“Clergy have an “audience,” a pulpit, and likely a microphone each week – how are they talking about today’s most pressing social issues, divisions, and inequalities? ”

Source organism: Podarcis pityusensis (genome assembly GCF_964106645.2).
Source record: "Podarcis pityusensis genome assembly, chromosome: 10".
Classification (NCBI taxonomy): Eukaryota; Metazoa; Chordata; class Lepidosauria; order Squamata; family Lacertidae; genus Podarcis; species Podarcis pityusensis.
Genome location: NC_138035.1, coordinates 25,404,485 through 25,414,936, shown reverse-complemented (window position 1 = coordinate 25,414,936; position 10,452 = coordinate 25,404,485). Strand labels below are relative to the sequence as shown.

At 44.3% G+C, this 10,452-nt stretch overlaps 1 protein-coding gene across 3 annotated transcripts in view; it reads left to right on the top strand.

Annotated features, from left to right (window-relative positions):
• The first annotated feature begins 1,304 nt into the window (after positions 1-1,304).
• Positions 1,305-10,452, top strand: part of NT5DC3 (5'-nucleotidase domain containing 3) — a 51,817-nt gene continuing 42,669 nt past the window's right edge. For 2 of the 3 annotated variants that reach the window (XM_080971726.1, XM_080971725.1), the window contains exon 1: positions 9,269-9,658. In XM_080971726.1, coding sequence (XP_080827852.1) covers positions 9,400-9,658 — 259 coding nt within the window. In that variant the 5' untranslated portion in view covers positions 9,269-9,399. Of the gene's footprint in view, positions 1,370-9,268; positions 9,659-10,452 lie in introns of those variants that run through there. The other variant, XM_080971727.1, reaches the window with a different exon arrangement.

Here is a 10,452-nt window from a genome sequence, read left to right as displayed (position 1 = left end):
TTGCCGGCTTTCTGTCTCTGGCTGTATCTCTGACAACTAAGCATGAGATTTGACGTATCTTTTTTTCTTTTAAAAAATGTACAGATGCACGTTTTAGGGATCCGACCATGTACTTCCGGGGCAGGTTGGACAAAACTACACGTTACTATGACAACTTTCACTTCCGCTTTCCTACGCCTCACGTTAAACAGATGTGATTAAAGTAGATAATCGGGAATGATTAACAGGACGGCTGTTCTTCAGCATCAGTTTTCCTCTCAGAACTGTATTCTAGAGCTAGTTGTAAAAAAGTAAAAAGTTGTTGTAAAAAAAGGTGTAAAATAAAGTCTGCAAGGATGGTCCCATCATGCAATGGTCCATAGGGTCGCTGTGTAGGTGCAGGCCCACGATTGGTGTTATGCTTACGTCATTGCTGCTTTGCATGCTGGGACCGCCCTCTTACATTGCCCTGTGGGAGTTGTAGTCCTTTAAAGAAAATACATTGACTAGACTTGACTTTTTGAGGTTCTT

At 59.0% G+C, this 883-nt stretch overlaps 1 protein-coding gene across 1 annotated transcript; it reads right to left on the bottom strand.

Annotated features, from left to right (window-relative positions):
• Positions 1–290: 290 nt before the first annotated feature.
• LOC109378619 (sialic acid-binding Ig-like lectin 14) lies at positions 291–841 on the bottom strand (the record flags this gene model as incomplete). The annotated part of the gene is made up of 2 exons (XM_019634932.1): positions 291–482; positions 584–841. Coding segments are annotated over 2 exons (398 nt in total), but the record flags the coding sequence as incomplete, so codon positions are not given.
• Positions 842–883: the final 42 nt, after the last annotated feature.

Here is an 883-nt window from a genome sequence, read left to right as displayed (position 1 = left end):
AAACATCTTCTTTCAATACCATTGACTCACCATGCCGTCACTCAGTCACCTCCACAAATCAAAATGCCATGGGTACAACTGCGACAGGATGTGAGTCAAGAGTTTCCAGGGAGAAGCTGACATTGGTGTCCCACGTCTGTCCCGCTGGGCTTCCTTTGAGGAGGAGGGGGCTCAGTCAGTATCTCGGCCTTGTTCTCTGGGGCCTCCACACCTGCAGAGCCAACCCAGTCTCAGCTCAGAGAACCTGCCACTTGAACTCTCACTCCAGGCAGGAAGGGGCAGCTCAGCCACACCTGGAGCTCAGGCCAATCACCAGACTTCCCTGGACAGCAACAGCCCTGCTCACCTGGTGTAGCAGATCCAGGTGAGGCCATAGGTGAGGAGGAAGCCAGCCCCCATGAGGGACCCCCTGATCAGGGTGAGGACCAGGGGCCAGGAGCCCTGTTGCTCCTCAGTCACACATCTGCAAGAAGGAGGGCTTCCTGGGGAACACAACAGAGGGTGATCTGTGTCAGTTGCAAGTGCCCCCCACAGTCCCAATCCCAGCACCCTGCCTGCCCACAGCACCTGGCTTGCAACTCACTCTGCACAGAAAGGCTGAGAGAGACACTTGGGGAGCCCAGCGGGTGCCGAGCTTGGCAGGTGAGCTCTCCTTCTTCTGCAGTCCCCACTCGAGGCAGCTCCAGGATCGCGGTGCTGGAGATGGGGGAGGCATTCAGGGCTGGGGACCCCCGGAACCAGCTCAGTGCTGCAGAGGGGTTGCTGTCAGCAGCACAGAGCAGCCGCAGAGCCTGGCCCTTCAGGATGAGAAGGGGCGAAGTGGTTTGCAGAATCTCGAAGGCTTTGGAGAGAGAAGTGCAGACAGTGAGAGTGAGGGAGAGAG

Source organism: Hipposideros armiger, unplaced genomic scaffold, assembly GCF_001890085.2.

My dissertation analyzes clergy speech on race, homosexuality, and social justice using a sample of sermons from two timely case studies. The first case study focuses on the responses of Charlottesville clergy to the white supremacist protests in Charlottesville in August 2017. I have collected 87 sermons from 38 congregations in the weeks surrounding the protests. With these sermons, I investigate how clergy wrestle with issues of race and protest when these issues affect their local community. The second case study utilizes a national sample of United Methodist sermons following their vote to maintain their traditional stances on homosexuality in February 2019. Using 453 sermons collected from 160 UMC congregations in the weeks before and after the General Conference vote, I analyze how clergy frame this denominational conflict over equality and inclusion for LGBTQ individuals. The final paper draws on both samples of sermons to examine how, and to what extent, clergy discuss social justice and inequality within their sermons. These projects investigate the messages U.S. religious attendees hear in weekly religious services on issues that are divisive and tied to inequality on the basis of race and sexuality. In doing so, this study contributes to our understanding of how religious messages challenge or reproduce inequality in the United States.